The Libyan civil war goes on, with the tide now turning in favor of the rebels, thanks in large part to airstrikes by Western nations.
Led by the United States initially, the airstrikes continue but are now coordinated by NATO, featuring bombing raids from the U.S., France, the United Kingdom, and Qatar the only Arab nation to join in the fray.
For several days, Western planes and ships have sent missiles after targets controlled by Libyan leader Moammar Gadhafi, including antiaircraft installations, troop and tank positions, and strongholds, including Gadhafi's living compound in Tripoli, the capital. The result has been a large pull-back of Gadhafi's forces, which were poised to begin a siege of the rebel-held Benghazi, the country's second-largest city and symbolic home to the resistance. Gadhafi's home city of Sirte was targeted for the first time, amid a flurry of other missile-based activity. Other countries have steadfastly refused to send in ground troops, citing the United Nations Security Council resolution enacted in response to Gadhafi's authorization of the killing of unarmed civilians.
Rebels have retaken large swaths of territory in all parts of the country, including strategically important Ras Lanouf, a major oil port that had changed hands a few times in recent weeks. The rebels have also pointed to an agreement with Qatar regarding oil distribution and dissemination. The problem with that kind of implementation, though, would be how to get and distribute the oil. Rebel forces have control of several key oil installations, but the means to get more oil to other countries to bring in money to finance the rebellion remained rather limited, for the moment. Tankers in port are already full, and key foreign workers have abandoned the oil installations in the wake of the sustained fighting. Rebel leaders, however, have promised that production would increase in the next few days.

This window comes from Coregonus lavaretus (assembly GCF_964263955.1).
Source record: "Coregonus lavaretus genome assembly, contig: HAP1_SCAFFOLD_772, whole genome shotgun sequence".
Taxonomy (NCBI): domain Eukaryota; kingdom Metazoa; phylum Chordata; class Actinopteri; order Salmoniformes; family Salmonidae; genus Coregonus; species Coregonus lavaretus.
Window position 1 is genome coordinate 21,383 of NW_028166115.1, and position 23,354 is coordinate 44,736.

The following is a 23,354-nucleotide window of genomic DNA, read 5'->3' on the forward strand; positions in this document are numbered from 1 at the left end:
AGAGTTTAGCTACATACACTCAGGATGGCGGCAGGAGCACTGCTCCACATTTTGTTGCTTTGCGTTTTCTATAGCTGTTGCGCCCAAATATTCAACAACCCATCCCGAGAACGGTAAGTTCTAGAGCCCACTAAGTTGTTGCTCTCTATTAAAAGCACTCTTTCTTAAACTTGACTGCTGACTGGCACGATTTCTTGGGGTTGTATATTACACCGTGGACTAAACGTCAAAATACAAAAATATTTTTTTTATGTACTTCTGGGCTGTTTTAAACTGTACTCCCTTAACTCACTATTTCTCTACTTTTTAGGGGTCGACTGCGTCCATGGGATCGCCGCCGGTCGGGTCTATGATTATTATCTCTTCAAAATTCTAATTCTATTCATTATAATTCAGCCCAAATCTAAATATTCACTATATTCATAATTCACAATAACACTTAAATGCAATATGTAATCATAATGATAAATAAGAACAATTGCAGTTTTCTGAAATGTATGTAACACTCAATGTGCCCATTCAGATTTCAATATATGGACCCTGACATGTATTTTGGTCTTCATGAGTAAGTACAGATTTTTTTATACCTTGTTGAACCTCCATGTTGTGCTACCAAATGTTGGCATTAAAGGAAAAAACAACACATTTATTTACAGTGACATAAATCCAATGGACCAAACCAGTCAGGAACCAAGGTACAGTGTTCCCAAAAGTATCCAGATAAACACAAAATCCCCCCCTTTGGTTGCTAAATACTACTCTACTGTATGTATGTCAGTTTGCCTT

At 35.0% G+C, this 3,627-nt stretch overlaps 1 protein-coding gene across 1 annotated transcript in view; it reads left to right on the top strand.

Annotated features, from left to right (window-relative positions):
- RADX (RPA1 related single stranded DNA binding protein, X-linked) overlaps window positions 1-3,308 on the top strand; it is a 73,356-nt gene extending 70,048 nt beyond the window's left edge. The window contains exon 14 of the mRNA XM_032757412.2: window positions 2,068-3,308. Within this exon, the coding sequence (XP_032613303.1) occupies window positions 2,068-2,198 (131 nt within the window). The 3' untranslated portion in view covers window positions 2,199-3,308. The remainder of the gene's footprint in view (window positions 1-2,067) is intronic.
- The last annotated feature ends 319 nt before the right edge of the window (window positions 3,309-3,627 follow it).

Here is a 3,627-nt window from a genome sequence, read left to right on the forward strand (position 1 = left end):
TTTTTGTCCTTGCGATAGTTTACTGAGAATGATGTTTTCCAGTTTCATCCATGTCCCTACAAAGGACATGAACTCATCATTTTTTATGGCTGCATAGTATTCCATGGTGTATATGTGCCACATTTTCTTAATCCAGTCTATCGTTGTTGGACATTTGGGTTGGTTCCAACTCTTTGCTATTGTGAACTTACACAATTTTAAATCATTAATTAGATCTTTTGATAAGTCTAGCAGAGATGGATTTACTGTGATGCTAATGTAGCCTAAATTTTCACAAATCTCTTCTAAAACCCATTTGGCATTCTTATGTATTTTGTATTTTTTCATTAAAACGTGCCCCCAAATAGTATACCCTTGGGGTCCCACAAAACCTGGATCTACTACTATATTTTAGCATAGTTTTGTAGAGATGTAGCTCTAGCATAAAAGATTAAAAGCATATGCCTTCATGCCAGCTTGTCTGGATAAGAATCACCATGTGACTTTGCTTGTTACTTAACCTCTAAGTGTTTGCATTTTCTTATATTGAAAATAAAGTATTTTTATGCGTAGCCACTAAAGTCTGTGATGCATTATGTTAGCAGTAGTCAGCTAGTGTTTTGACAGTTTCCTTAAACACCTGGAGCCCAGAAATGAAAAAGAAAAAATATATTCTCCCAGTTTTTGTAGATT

One key rebel-held town in western Libya, Misrata, remained the scene of intense fighting, as airstrikes against the besieging forces had had some effect but not enough to stop the attacks that have punctuated that city for a few weeks now. Government forces, which have sped away from other cities after sustained airstrikes against them, have kept up the fight for Misrata.
For his part, Gadhafi has remained committed to defending his positions in the face of opposition from many other world leaders. The absence of a commitment from other nations to send troops, however, could well keep Gadhafi in power, especially because he continues to maintain support from people in Tripoli, the largest city in the country, and from his armed forces and supporting mercenaries.